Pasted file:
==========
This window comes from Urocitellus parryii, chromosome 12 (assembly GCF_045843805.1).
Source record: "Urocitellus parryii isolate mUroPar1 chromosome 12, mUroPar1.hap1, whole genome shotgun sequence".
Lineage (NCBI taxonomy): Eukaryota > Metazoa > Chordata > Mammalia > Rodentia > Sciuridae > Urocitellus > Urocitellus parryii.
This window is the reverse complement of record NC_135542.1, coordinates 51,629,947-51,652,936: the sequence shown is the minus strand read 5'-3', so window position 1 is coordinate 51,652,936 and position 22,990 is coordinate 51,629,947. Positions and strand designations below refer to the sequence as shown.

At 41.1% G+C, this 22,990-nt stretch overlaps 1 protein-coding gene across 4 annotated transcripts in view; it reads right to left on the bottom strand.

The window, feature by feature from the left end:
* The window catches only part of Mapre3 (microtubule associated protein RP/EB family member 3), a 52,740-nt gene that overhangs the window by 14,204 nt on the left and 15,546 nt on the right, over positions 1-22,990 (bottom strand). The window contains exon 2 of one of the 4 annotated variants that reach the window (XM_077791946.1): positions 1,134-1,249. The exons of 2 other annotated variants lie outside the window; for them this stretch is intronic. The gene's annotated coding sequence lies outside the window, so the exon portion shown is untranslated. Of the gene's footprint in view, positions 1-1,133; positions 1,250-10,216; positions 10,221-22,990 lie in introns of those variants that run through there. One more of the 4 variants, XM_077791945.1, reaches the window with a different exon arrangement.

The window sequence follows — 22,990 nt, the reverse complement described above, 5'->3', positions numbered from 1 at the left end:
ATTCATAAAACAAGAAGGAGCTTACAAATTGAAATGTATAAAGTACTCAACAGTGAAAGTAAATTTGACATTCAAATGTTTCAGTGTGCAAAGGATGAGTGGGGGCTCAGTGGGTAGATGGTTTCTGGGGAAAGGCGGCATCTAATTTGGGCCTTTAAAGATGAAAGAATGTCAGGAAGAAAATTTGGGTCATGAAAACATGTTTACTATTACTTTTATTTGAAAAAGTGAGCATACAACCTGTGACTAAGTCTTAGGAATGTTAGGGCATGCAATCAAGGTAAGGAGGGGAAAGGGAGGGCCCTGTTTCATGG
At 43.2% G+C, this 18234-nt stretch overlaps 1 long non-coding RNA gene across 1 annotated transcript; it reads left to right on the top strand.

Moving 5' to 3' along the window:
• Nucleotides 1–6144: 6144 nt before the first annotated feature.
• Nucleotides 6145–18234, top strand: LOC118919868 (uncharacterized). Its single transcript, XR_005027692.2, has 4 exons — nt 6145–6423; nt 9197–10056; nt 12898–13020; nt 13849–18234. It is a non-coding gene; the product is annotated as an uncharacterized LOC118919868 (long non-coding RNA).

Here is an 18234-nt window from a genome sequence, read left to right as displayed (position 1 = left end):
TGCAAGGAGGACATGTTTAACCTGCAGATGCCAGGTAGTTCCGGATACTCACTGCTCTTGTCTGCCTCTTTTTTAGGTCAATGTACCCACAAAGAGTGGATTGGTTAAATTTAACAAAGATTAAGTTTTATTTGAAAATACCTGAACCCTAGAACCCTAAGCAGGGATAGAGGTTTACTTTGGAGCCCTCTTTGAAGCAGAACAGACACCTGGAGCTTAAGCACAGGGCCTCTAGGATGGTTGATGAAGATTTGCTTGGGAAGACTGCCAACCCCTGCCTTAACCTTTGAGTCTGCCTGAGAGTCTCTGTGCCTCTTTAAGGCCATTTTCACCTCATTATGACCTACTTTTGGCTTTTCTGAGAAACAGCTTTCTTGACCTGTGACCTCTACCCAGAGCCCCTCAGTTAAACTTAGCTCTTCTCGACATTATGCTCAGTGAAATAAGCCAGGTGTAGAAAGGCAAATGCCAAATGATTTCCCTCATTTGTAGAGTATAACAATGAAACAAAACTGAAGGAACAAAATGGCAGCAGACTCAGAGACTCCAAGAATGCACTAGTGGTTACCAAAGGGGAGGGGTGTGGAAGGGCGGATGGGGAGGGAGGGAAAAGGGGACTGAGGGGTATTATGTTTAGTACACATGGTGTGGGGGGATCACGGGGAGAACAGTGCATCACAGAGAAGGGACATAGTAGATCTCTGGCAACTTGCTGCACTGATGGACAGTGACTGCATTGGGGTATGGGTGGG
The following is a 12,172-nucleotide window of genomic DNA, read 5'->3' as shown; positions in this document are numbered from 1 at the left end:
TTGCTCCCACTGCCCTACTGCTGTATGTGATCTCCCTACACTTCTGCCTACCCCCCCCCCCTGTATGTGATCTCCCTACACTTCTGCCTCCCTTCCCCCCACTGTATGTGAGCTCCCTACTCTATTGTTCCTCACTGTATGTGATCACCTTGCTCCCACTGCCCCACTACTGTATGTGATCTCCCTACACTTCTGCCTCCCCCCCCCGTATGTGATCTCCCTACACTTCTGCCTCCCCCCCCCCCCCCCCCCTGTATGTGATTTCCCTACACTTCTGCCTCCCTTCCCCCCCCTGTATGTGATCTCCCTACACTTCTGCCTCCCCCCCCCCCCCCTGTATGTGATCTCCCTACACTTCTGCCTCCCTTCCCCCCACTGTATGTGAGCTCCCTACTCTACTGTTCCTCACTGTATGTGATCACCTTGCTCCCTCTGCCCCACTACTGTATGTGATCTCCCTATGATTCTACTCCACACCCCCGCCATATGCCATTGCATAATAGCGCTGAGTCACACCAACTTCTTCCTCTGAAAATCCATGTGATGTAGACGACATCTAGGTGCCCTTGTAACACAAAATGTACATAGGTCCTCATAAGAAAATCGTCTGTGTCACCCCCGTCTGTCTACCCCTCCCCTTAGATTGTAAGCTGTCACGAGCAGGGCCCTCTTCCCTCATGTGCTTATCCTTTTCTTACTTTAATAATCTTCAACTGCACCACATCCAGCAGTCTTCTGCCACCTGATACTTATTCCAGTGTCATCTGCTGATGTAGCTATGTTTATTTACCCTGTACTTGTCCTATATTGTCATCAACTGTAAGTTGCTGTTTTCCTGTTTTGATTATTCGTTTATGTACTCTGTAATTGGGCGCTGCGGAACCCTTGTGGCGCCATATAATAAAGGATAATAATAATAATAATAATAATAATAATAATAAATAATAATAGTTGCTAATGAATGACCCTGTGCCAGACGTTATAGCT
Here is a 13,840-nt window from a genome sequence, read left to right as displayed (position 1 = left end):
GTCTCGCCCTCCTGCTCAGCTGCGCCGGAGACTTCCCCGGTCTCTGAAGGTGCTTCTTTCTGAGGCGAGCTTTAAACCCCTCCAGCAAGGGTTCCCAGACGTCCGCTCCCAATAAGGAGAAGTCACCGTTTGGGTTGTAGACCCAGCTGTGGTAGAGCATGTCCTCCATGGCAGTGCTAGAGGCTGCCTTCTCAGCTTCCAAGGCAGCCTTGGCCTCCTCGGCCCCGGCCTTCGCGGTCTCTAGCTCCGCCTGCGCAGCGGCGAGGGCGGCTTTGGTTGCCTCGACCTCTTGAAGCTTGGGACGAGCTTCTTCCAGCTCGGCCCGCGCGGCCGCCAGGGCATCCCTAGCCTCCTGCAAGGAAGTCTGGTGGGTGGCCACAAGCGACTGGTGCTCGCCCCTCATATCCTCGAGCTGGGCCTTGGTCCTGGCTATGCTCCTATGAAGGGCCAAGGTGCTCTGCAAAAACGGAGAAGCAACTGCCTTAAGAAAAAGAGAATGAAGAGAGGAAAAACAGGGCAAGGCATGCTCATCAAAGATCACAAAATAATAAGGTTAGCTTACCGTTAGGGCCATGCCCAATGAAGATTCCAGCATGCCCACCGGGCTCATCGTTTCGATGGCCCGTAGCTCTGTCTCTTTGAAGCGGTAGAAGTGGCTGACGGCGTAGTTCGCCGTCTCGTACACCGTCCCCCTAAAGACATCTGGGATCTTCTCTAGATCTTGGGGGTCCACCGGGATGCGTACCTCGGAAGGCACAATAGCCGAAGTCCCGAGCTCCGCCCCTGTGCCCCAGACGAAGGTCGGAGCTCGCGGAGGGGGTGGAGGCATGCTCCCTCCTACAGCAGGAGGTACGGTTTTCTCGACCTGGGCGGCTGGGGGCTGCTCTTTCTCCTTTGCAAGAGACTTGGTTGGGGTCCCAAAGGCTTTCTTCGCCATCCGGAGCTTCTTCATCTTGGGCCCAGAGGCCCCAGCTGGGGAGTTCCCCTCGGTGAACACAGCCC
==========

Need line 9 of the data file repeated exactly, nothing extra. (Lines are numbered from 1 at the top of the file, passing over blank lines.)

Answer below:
ATTCATAAAACAAGAAGGAGCTTACAAATTGAAATGTATAAAGTACTCAACAGTGAAAGTAAATTTGACATTCAAATGTTTCAGTGTGCAAAGGATGAGTGGGGGCTCAGTGGGTAGATGGTTTCTGGGGAAAGGCGGCATCTAATTTGGGCCTTTAAAGATGAAAGAATGTCAGGAAGAAAATTTGGGTCATGAAAACATGTTTACTATTACTTTTATTTGAAAAAGTGAGCATACAACCTGTGACTAAGTCTTAGGAATGTTAGGGCATGCAATCAAGGTAAGGAGGGGAAAGGGAGGGCCCTGTTTCATGG